LONDON, December 17, 2012 ( – 58 Members of Parliament, from all three main parties, have announced their opposition to the UK coalition government’s plans to institute “gay marriage”. In a letter to the government, the group said they are “united in supporting the institution of marriage defined in law as a union between a man and a woman”. They added that they “recognise the value of a loving and committed relationship,” and “respect civil partnership”.

One leading pro-family organization, however, said it will take more than this to stop the determination of the Prime Minister, and that an all-out public rebellion will be required.

The group of MPs noted that at the time of the last general election none of the three main parties included a policy of redefining marriage. “It was not contained in any of their manifestos, nor did it feature in the Coalition’s Programme for Government.” A recent survey found that 45 percent of MPs said “gay marriage” is a top concern to constituents.


“These facts alone should have led to extreme caution on the part of those calling for this change to be made,” they said. The group accused the government of “ignoring” the public’s opposition to the plans in the form of a petition that garnered 500,000 signatures. The government has refused to include the petition signers in the count of the public consultation, despite previous assurances to the contrary.

But the head of the UK’s leading pro-life and pro-family group, the Society for the Protection of Unborn Children, has expressed his skepticism over the group’s chances of stopping the plan. John Smeaton commented to, “No single grouping or initiative, however powerful, is sufficient to defeat [Cameron’s] arrogant determination.”

Smeaton noted that the consultation did not find strong support with the public. Even discounting the half-million signatures on the petition from the pro-marriage group Campaign for Marriage (C4M), the consultation found only 55 per cent of respondents were in favor or redefining marriage. Support among Cameron’s rapidly shrinking pool of committed Conservative voters is even more lackluster, with 46 percent in favor, 48 percent opposed and 6 percent undecided.

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Even among the far-left parties support for the change is not unanimous. Only 60 per cent of Labour voters favor the change and 77 per cent of Liberal Democrats. Cameron is being increasingly warned by his own party that the issue could be a deal-breaker for the Conservative party in the next election in 2015.

Smeaton said, “The government’s proposals will only be defeated through the dogged, united efforts of politicians, church leaders, pro-family and pro-life activists, who are prepared to defend, with maximum determination, the birthright of every citizen – the existence of the institution of marriage, the permanent, exclusive union of one man and one woman, the basis of the family and the fundamental group unit of society.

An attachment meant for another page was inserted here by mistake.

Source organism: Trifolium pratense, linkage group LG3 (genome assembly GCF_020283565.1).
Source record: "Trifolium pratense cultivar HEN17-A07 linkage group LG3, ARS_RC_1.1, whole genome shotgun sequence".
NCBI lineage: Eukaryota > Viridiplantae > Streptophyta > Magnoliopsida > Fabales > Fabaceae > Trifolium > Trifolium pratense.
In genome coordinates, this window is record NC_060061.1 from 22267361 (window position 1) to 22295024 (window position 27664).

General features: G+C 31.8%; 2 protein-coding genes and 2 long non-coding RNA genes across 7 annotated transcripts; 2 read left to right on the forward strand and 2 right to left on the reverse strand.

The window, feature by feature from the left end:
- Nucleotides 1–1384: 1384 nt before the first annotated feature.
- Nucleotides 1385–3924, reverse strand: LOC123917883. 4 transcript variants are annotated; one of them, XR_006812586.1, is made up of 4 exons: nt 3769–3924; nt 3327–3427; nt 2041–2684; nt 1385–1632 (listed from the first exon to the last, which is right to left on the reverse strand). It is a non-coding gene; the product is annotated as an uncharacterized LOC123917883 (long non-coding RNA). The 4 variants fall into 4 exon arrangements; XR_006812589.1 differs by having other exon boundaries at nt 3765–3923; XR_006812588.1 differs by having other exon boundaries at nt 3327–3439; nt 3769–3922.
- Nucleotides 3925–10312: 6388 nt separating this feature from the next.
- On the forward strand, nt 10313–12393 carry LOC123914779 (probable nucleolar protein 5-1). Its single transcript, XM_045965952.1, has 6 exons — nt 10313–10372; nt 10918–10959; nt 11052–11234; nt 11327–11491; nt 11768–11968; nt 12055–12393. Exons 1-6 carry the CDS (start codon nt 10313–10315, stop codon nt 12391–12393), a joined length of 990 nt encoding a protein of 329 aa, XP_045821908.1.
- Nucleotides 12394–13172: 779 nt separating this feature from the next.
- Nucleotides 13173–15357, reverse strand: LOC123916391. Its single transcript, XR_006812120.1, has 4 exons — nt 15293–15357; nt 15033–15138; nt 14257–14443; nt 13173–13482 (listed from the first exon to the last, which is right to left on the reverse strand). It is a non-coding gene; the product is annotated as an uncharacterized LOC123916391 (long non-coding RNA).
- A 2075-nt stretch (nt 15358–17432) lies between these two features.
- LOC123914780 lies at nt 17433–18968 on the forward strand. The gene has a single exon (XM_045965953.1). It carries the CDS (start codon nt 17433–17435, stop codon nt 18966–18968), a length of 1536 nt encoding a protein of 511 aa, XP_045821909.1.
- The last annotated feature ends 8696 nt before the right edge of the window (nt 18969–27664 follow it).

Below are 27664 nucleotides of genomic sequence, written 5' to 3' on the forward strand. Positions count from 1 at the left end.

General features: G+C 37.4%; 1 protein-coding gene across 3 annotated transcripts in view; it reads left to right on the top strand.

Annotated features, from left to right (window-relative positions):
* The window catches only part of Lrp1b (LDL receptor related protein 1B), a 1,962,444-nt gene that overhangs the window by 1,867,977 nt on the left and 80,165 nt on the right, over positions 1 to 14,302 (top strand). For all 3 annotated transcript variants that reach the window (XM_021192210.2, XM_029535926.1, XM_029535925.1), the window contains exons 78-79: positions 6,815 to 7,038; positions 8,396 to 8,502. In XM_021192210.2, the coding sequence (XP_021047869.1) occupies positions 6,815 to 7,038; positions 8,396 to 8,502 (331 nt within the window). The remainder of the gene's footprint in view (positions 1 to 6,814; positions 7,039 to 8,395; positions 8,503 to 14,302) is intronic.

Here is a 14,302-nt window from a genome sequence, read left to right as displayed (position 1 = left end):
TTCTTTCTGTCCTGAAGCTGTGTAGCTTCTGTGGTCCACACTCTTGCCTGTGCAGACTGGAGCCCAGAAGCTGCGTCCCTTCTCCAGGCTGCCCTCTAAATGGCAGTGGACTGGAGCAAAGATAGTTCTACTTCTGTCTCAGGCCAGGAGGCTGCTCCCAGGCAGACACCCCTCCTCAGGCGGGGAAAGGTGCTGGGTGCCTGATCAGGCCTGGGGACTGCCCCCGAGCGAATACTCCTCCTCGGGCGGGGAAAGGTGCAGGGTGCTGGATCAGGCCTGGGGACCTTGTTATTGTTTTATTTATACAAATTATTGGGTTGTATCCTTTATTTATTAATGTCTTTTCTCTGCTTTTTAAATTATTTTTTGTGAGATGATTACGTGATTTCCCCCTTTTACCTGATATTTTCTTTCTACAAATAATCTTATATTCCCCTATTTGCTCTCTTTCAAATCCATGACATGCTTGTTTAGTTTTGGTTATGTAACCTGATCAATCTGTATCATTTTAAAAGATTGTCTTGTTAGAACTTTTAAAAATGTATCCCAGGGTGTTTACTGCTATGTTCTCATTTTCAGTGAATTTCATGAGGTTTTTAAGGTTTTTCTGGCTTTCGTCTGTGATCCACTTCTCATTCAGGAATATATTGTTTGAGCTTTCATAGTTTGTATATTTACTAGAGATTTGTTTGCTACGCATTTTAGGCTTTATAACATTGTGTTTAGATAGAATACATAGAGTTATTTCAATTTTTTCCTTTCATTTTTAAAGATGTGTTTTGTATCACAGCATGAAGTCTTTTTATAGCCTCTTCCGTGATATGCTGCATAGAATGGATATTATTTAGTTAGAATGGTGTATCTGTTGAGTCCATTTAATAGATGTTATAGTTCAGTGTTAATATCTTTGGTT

He called for a general public rebellion, saying, “To be effective, this initiative must mark one small beginning of the biggest citizens’ peaceful rebellion this country has ever seen.”

Pundits continue to be puzzled as to why the coalition government has suddenly conceived a passion for gay “marriage”. There was no hint of a push for the change in their campaign manifesto or in their first year in power. It seems unlikely to have been a direct response to lobbying from Stonewall, which did not adopt full-throated support for the redefinition of marriage until 2010, under pressure from homosexualist activists Michael Cashman, Christine Burns and Sir Ian McKellen.

The Economist speculated on Friday that the push for the change may be an effort by the Tory party to “update” their image. “Changing the law to let gay couples marry must have seemed a sure way to spread crowd-pleasing sweetness and light,” they said.

The UK Independence Party (UKIP), which despite having no MPs in the House of Commons has recently surpassed the Liberal Democrats as third party in popularity, has made progress by opposing the plan. Polls have shown that its economic policies and opposition to gay “marriage” have launched the formerly fringe party to 14 percent support in the polls.

UKIP, the libertarian party, has said marriage redefinition is a direct threat to religious liberties and that no matter what wording the government proposes for the bill, lawsuits against churches and clergy who refuse to participate are “inevitable”.

Nick Darlington, writing for the website of the Tory Reform group, noted that while the polling supports the government’s claim of widespread support, “it is only by a whisker.”

“I remain a bit befuddled about why the policy was suggested at this point in time, and certainly without an electoral mandate to provide some credible covering fire,” Darlington added.

Darlington also echoed Smeaton’s comment that there is little possibility of realistic opposition growing: “Now the question has been posed, it is nigh on impossible to oppose the notion of allowing same-sex couples to marry (albeit protecting religious freedom).”

He added, however, “It is such a shame it has come to this. Tory MPs are being bombarded by furious complaints from apparently loyal party activists and voters in their constituencies, who are saying they could never vote Conservative again.”


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